When I go to schools and talk to children, I always leave time for questions. Here are the questions that people ask the most often–and my answers:
WHERE DO YOU GET YOUR IDEAS?
Sometimes I wonder that myself! Some of my ideas just pop into my head and I’m sure they came from somewhere, but I’m not sure where. Often in talking about a book at a school I realize where I got the idea. For example, one day while talking in a school I realized where I got the idea for my creepy book, TOO PERFECT. I remembered my older son telling me that his goal in life was to be perfect. When he said that I got a chill up my spine because I knew that was an unhealthy thing to aim for–you could never meet that goal! Then I started thinking about how sometimes grown-ups do wish children were perfect and that I had joked about that with my own children. So the eerie TOO PERFECT was born.
If I had to make a list (which I have just told myself I had to do) I would say that I get my ideas from:
»» Incidents in real life–either mine or someone else’s.
»» My children and pets (remember Tinka?)
»» Children in schools.
»» Editors who call me up and ask me to write a book about a certain topic.
»» Teachers! I get a lot of ideas from my own children’s teachers and from teachers in schools I visit. Teachers, send me ideas!
»» Newspaper articles.
»» The idea fairy.
WHAT IS YOUR FAVORITE BOOK THAT YOU WROTE?
I have to admit I hate this question because it is so hard to answer. It’s like asking a mom who her favorite child is. It usually depends on how well she is getting along with her children at that moment! But I love all my books the same, just as I love both my (not perfect) children the same…. Yet, yet… I think another answer is: the one I’m working on right now. Because you have to be completely in love with a book to do a good job.
WHAT IS YOUR FAVORITE BOOK THAT YOU READ?
I love to read. I read all the time. So to pick one favorite is darn near impossible. But if I were being tortured, in front of a firing squad, and had to pick one to save my life I would say, without any hesitation, CHARLOTTE’S WEB by E.B. White. Tell you what, though. I would like to recommend that children go to the New York Public Library web site for kids and click on Reading and Books. You’ll get lots of ideas for what to read.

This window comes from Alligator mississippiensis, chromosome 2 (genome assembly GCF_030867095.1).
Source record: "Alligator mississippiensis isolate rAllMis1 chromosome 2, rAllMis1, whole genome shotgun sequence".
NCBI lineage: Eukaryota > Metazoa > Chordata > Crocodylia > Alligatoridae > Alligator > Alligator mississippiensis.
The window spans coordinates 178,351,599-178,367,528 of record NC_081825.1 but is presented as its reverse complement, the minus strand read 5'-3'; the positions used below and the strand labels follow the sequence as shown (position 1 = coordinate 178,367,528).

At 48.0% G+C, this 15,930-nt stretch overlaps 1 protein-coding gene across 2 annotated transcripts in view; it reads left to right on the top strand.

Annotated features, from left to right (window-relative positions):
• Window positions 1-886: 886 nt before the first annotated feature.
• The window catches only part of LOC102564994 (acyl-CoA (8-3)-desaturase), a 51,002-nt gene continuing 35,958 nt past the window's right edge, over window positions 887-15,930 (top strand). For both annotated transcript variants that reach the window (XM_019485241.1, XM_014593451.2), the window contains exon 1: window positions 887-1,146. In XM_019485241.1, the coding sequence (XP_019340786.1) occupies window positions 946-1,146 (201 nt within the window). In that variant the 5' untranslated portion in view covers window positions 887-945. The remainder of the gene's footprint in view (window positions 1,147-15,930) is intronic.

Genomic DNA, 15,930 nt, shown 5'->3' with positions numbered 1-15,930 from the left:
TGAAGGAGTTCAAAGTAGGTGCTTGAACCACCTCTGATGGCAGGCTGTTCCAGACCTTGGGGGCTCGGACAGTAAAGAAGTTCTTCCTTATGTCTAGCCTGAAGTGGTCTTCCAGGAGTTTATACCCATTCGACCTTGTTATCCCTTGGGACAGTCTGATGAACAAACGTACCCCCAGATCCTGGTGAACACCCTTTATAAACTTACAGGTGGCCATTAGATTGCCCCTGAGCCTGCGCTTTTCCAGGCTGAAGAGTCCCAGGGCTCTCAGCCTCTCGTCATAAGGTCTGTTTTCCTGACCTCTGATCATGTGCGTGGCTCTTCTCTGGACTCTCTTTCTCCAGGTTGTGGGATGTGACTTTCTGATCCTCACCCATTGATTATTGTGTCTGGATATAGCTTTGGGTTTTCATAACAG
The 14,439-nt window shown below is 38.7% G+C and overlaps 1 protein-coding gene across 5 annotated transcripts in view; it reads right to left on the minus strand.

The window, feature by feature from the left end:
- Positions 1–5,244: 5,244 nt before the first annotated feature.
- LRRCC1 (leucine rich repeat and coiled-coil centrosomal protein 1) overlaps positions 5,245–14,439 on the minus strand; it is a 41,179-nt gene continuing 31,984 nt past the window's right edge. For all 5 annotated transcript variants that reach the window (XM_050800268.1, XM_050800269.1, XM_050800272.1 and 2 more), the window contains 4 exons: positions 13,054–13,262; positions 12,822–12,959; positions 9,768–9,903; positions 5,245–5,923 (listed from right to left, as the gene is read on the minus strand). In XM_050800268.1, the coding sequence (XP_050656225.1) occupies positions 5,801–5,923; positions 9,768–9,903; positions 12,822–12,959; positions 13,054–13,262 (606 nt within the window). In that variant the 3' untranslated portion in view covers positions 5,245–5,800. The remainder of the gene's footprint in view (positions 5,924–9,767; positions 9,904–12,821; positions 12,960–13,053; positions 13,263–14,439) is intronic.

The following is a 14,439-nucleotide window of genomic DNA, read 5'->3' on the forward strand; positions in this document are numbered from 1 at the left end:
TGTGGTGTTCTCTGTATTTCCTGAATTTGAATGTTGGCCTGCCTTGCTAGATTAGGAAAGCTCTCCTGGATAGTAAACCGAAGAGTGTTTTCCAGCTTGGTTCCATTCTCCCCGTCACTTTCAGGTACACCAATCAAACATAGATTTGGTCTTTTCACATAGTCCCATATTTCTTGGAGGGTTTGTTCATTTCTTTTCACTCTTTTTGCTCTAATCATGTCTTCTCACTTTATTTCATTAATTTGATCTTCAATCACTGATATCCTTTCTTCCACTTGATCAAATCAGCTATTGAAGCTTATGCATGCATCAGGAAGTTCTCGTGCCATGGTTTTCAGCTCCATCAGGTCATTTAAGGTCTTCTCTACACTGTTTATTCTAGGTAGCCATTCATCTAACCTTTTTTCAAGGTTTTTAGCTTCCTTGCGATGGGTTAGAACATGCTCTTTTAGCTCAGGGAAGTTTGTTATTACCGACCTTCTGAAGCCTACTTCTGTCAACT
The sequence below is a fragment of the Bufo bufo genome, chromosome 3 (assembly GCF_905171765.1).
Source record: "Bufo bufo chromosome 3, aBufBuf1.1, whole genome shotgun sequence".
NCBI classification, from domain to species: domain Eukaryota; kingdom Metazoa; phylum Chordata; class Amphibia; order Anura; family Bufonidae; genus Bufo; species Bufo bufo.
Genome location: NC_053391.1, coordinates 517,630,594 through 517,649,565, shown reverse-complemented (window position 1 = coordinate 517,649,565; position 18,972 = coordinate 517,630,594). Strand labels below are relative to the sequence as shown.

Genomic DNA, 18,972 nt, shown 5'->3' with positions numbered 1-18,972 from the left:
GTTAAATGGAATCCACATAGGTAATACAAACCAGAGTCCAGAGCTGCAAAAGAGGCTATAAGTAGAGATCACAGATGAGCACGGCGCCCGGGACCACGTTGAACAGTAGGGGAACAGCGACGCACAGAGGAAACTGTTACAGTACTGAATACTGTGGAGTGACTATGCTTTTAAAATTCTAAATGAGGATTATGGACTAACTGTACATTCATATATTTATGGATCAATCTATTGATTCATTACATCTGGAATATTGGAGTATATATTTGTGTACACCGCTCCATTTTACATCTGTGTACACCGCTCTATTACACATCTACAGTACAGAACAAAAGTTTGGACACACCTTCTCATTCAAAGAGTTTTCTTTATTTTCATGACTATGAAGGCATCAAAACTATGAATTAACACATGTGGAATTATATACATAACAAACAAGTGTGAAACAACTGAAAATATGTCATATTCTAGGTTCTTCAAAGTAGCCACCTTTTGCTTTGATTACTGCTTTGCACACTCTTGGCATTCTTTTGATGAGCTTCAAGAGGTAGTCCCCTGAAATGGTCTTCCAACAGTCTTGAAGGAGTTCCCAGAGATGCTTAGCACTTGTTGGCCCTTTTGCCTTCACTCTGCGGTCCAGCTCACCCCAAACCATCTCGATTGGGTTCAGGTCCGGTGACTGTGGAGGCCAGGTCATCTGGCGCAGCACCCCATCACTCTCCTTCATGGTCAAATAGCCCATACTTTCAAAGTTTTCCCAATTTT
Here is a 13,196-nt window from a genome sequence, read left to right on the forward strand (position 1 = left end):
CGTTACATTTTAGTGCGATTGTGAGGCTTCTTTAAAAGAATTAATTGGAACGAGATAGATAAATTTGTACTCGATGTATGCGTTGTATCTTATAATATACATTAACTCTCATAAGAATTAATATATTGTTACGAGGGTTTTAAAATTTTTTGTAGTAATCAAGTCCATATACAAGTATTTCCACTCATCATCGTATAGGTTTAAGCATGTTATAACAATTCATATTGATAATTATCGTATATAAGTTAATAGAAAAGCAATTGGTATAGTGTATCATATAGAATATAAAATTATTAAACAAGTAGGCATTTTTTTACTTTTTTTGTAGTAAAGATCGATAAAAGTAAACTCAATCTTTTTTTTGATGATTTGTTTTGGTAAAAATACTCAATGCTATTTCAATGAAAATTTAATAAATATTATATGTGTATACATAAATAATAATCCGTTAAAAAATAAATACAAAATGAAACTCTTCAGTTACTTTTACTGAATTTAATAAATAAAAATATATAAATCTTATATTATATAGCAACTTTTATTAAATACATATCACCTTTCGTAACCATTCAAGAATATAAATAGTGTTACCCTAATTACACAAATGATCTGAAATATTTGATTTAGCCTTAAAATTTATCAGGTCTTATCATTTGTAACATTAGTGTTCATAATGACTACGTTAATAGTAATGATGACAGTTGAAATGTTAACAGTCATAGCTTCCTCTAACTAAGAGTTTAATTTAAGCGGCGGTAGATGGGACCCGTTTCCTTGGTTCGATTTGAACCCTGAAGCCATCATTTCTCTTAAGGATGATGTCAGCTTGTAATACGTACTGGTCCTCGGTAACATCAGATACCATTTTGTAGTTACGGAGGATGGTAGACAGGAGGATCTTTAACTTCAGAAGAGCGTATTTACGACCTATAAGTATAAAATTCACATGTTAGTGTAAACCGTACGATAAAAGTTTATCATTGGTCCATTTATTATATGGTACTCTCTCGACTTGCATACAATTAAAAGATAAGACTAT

DO YOU LIKE WRITING?
Most days I love it. Sometimes I want to throw my computer out of the window. This has become more of an issue since I moved my office upstairs. So far I have controlled myself. (Though the other day I saw a smashed computer on a highway near here and I had to wonder — did a writer do that?) Whenever I’m frustrated with my job as a writer, I ask myself what else I would rather do. And other than be a movie star, I can’t think of a better job in the world. To tell the truth, I doubt I would like being a movie star, because I hear you spend a lot of time sitting around on the set being bored. I am never bored as a writer. But if you’re reading this, Steven Spielberg, give me a call.
WHAT DO YOU LIKE BEST ABOUT WRITING?
There’s a moment when, after a long time of it not going well, and my feeling like I’ll never get it right, I get it, and I know it’s right. You could put that moment in a box, tie a ribbon around it, and give me that as a present any day. It’s the best.
WHAT DO YOU LIKE WRITING BETTER, FICTION OR NON-FICTION?
Good question! (Tee hee). I like writing them both, and that’s why I do. Fiction is great because you can MAKE STUFF UP! When you write fiction it’s the one time in your life when it’s O.K. to lie. You can take something that happened to you and change it around. You can also make up totally pretend people, put them in pretend situations and see what happens. The story is there for you to create.
In non-fiction the story is there for you to find. And I love that, too. I love doing research because I am a curious, nosy, hungry person. And I love taking complicated subjects and writing about them in a way that kids will understand and enjoy. That’s a great thing about my job — when I write non-fiction I’m getting paid to learn! How would you like to get paid to learn? (Don’t tell your parents or teachers I asked that).
ONE MORE QUESTION: WHAT’S THE HARDEST THING ABOUT YOUR JOB?
To tell you the truth there are many hard things about being a writer. Probably the hardest is getting rejected. I don’t want to talk about it. I have to go now.
But if you have more questions, you can invite me to your school and interview me!